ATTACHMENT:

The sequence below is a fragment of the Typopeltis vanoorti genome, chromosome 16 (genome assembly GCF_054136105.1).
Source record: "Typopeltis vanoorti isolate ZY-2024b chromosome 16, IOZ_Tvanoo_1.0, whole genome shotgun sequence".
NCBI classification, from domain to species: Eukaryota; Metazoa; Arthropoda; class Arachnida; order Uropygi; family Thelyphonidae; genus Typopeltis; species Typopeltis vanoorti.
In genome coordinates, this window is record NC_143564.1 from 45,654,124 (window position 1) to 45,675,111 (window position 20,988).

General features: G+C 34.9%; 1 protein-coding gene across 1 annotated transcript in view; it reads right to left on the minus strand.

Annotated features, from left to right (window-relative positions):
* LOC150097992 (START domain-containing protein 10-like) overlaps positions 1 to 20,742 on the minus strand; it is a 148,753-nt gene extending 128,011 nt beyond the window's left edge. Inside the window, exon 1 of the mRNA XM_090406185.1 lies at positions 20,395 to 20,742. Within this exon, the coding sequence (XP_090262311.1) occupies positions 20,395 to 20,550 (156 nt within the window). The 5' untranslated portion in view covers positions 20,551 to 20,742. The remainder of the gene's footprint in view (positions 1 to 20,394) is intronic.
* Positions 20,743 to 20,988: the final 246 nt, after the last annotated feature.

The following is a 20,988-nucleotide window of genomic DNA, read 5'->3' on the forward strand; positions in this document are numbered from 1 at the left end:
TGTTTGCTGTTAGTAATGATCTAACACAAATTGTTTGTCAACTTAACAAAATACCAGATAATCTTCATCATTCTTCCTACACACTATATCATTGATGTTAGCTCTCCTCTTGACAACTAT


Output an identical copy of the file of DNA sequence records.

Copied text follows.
The sequence below is a fragment of the Typopeltis vanoorti genome, chromosome 16 (genome assembly GCF_054136105.1).
Source record: "Typopeltis vanoorti isolate ZY-2024b chromosome 16, IOZ_Tvanoo_1.0, whole genome shotgun sequence".
NCBI classification, from domain to species: Eukaryota; Metazoa; Arthropoda; class Arachnida; order Uropygi; family Thelyphonidae; genus Typopeltis; species Typopeltis vanoorti.
In genome coordinates, this window is record NC_143564.1 from 45,654,124 (window position 1) to 45,675,111 (window position 20,988).

General features: G+C 34.9%; 1 protein-coding gene across 1 annotated transcript in view; it reads right to left on the minus strand.

Annotated features, from left to right (window-relative positions):
* LOC150097992 (START domain-containing protein 10-like) overlaps positions 1 to 20,742 on the minus strand; it is a 148,753-nt gene extending 128,011 nt beyond the window's left edge. Inside the window, exon 1 of the mRNA XM_090406185.1 lies at positions 20,395 to 20,742. Within this exon, the coding sequence (XP_090262311.1) occupies positions 20,395 to 20,550 (156 nt within the window). The 5' untranslated portion in view covers positions 20,551 to 20,742. The remainder of the gene's footprint in view (positions 1 to 20,394) is intronic.
* Positions 20,743 to 20,988: the final 246 nt, after the last annotated feature.

The following is a 20,988-nucleotide window of genomic DNA, read 5'->3' on the forward strand; positions in this document are numbered from 1 at the left end:
TGTTTGCTGTTAGTAATGATCTAACACAAATTGTTTGTCAACTTAACAAAATACCAGATAATCTTCATCATTCTTCCTACACACTATATCATTGATGTTAGCTCTCCTCTTGACAACTAT